(af) anterior fontanelle, (bp) basal plate, (eb) epiphyseal bridge, (ecf) ethmoidal canal foramen, (ephf) endolymphatic foramen, (hm VII) hyomandibular branch foramen, (ja) jugal arches, (nc) nasal capsules, (of) orbital fissure, (pcf) preorbital canal foramen, (pd) parietal depression, (pf) posterior fontanelle, (phf) perilymphatic foramen, (pof) prootic foramen, (ptc) pteroptic crest, (ptp) pteroptic process, (ra) rostral appendix, (rc) rostral cartilage, (rn) rostral node, (rs) rostral shaft, (sc) supraorbital crest, (II) optic nerve foramen, (III) oculomotor nerve foramen, (IV) trochlear nerve foramen, (IX) glossopharyngeal nerve foramen, (X) vagus nerve foramen. Scale bar 50 mm.

Figure 6. General structure of right clasper gland and cartilages of Amblyraja frerichsi in lateral.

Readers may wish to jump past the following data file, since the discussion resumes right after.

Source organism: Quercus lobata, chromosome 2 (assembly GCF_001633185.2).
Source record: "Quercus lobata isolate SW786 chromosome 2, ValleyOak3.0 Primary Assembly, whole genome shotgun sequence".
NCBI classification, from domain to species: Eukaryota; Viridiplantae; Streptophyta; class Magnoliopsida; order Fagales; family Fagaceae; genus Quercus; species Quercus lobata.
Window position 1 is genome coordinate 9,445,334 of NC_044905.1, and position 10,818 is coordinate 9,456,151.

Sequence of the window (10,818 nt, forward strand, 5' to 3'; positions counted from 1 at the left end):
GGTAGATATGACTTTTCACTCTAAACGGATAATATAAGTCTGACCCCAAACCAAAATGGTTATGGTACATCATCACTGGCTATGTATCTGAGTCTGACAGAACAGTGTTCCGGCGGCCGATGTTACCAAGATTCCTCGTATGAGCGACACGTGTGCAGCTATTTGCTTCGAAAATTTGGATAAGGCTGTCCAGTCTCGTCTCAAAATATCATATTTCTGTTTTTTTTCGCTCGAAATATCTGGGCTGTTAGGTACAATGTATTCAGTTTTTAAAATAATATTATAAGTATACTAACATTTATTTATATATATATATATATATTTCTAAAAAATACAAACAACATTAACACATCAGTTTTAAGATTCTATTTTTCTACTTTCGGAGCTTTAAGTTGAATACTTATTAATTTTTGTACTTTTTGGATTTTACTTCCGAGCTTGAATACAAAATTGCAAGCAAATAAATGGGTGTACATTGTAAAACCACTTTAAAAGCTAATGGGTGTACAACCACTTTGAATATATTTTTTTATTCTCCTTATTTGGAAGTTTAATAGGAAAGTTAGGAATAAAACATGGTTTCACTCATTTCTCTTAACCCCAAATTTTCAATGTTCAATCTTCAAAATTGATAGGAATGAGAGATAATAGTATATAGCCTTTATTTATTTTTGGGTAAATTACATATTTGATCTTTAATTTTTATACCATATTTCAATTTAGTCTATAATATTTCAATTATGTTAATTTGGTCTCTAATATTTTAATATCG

(A) view partially expanded; clasper cartilages in dorsal (B) and ventral (C) views. (at1) accessory terminal 1, (at2) accessory terminal 2, (ax) axial, (cf) cleft, (dm) dorsal marginal, (dt1) dorsal terminal 1, (dt2) dorsal terminal 2, (dt3) dorsal terminal 3, (dt4) dorsal terminal 4, (hp) hypopyle, (pe) pent, (ps) pseudosiphon, (rh) rhipidion, (sh) shield, (sl) slit, (sp) spike, (sr) spur. (st) sentinel, (vm) ventral marginal, (vt) ventral terminal. Scale bar 50 mm.

Figure 7. Dorsal view of clasper cartilages of Amblyraja frerichsi.

Abbreviations of clasper cartilages are indicated at Figure 6. Scale bar 20 mm.

Table 1. Amblyraja frerichsi catches location, sex and depth by year of historical and recent collections.

Table 2. Measurements (mm) of the morphometric characters taken from 35 specimens of Amblyraja frerichsi.

Table 3. Measurements (mm) of the neurocranium taken from one specimen of Amblyraja frerichsi (adult male 1194 mm TL) expressed as percentage of nasobasal length.

Table 4. Measurements (mm) of the egg capsules of Amblyraja frerichsi.

Synonymy: Raja frerichsi [6], [8], [24], Raja (Amblyraja) frerichsi [21], Amblyraja frerichsi [5], .